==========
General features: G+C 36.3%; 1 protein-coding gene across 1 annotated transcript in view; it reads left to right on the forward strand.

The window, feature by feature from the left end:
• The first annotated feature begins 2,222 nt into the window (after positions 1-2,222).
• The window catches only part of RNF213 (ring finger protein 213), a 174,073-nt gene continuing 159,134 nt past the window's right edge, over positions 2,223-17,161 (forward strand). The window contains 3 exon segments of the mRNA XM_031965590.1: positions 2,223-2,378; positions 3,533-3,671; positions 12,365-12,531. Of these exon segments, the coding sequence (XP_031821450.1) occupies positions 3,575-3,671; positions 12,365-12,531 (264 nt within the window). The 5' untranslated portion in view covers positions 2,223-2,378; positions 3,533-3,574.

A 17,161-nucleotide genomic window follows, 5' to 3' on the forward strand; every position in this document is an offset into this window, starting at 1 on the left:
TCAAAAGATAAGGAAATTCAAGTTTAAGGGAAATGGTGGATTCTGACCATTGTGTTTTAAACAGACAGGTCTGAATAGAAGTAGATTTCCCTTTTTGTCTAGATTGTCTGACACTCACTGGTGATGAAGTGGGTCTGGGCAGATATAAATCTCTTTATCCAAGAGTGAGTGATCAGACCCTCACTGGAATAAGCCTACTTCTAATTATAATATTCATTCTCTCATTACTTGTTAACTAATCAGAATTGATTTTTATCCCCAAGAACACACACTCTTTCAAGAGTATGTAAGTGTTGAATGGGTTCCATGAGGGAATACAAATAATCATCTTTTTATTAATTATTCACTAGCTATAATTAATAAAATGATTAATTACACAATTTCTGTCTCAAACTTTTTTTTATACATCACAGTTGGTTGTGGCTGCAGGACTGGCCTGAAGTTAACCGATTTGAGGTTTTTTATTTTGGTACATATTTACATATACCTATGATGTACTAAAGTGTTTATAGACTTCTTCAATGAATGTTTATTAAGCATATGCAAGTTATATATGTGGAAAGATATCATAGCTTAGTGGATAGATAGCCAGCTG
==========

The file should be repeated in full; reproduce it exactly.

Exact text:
General features: G+C 36.3%; 1 protein-coding gene across 1 annotated transcript in view; it reads left to right on the forward strand.

The window, feature by feature from the left end:
• The first annotated feature begins 2,222 nt into the window (after positions 1-2,222).
• The window catches only part of RNF213 (ring finger protein 213), a 174,073-nt gene continuing 159,134 nt past the window's right edge, over positions 2,223-17,161 (forward strand). The window contains 3 exon segments of the mRNA XM_031965590.1: positions 2,223-2,378; positions 3,533-3,671; positions 12,365-12,531. Of these exon segments, the coding sequence (XP_031821450.1) occupies positions 3,575-3,671; positions 12,365-12,531 (264 nt within the window). The 5' untranslated portion in view covers positions 2,223-2,378; positions 3,533-3,574.

A 17,161-nucleotide genomic window follows, 5' to 3' on the forward strand; every position in this document is an offset into this window, starting at 1 on the left:
TCAAAAGATAAGGAAATTCAAGTTTAAGGGAAATGGTGGATTCTGACCATTGTGTTTTAAACAGACAGGTCTGAATAGAAGTAGATTTCCCTTTTTGTCTAGATTGTCTGACACTCACTGGTGATGAAGTGGGTCTGGGCAGATATAAATCTCTTTATCCAAGAGTGAGTGATCAGACCCTCACTGGAATAAGCCTACTTCTAATTATAATATTCATTCTCTCATTACTTGTTAACTAATCAGAATTGATTTTTATCCCCAAGAACACACACTCTTTCAAGAGTATGTAAGTGTTGAATGGGTTCCATGAGGGAATACAAATAATCATCTTTTTATTAATTATTCACTAGCTATAATTAATAAAATGATTAATTACACAATTTCTGTCTCAAACTTTTTTTTATACATCACAGTTGGTTGTGGCTGCAGGACTGGCCTGAAGTTAACCGATTTGAGGTTTTTTATTTTGGTACATATTTACATATACCTATGATGTACTAAAGTGTTTATAGACTTCTTCAATGAATGTTTATTAAGCATATGCAAGTTATATATGTGGAAAGATATCATAGCTTAGTGGATAGATAGCCAGCTG